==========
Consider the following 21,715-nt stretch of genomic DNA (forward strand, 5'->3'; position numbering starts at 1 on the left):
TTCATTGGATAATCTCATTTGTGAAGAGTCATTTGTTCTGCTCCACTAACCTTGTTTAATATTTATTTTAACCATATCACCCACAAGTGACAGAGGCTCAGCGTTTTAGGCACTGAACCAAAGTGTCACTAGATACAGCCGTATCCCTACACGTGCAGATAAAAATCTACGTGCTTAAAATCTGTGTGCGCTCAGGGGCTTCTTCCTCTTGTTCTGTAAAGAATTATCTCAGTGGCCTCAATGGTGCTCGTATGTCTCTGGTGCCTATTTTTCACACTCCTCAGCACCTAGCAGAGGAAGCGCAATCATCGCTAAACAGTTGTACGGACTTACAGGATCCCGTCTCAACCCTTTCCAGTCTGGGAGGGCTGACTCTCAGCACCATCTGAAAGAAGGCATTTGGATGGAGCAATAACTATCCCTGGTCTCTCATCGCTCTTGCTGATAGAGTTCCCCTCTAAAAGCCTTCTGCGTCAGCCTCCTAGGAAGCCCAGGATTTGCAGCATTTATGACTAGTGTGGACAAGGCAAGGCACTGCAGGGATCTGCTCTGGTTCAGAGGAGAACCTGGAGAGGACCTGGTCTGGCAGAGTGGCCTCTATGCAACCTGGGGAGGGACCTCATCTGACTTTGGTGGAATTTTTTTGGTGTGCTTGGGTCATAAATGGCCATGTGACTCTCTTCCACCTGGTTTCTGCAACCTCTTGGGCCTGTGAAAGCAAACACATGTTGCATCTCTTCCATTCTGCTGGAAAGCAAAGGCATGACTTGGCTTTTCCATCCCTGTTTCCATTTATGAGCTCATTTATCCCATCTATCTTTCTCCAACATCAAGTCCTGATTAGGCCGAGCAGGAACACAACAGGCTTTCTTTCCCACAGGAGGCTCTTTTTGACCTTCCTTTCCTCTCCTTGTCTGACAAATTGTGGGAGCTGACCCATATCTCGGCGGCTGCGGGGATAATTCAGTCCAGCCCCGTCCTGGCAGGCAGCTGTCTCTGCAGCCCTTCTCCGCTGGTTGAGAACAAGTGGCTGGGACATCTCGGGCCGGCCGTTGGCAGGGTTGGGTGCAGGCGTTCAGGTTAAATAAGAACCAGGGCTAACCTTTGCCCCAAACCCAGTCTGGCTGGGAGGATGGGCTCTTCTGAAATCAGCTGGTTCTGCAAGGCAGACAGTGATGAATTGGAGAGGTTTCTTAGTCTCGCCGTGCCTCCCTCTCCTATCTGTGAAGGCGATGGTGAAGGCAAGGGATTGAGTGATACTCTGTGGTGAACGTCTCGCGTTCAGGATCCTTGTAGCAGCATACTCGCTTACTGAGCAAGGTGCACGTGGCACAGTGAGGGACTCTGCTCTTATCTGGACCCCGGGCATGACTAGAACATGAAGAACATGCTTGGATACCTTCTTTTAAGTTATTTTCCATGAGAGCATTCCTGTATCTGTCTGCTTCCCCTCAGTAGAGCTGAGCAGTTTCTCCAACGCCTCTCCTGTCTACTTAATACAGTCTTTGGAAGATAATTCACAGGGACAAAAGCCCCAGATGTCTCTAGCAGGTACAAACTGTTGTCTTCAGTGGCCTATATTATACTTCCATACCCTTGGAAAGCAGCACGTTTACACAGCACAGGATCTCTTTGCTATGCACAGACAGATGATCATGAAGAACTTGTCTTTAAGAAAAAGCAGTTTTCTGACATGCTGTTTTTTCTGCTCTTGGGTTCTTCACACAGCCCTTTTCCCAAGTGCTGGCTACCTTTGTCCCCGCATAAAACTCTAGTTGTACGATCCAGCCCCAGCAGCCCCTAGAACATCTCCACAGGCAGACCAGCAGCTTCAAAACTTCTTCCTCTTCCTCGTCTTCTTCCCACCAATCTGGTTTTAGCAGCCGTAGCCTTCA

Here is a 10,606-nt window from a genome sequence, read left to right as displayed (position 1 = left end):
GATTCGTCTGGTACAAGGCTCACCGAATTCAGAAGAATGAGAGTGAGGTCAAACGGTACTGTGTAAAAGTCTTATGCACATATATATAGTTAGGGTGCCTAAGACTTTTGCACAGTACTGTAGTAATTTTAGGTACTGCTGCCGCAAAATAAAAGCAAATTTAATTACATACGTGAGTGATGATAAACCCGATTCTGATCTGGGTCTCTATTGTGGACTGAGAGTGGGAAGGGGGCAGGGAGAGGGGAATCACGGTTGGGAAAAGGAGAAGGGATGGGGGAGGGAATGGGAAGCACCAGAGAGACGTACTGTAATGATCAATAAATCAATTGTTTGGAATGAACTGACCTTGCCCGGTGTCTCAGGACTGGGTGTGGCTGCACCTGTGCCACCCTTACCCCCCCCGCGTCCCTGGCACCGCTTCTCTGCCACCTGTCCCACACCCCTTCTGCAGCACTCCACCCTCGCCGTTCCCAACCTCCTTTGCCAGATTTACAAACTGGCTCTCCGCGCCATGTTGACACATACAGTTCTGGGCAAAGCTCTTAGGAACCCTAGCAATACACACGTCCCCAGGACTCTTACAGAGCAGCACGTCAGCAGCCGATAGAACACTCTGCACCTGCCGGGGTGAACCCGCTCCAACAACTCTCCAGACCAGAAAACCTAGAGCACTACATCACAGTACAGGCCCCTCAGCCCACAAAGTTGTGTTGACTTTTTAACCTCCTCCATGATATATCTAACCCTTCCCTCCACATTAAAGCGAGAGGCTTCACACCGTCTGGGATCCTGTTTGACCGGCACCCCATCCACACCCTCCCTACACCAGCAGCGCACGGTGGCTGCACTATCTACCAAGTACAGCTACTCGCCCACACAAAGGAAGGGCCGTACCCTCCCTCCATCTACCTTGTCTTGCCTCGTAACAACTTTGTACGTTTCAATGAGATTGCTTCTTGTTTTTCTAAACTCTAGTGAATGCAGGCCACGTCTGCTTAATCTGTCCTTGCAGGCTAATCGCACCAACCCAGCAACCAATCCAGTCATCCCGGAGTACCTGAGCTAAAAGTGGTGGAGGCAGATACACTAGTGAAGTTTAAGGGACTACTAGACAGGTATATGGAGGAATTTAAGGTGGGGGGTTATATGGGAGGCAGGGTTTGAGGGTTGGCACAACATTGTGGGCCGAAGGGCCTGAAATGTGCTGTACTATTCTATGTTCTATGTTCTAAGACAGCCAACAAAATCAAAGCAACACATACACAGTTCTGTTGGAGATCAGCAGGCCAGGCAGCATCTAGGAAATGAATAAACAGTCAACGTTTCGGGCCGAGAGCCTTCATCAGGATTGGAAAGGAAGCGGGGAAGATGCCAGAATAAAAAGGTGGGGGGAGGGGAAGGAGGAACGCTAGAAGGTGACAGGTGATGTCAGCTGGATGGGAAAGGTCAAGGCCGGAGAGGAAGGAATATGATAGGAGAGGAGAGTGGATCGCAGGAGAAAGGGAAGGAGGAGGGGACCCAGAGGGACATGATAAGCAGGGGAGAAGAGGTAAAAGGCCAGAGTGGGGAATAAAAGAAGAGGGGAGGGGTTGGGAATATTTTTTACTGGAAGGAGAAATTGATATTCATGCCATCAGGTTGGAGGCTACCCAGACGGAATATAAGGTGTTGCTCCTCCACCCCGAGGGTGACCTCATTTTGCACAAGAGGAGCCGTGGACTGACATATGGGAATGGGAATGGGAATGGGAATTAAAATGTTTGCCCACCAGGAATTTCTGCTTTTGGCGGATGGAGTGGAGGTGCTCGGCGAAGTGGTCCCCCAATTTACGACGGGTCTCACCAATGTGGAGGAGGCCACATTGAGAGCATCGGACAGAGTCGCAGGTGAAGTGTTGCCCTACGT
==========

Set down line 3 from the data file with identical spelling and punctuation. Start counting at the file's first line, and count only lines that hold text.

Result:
Here is a 10,606-nt window from a genome sequence, read left to right as displayed (position 1 = left end):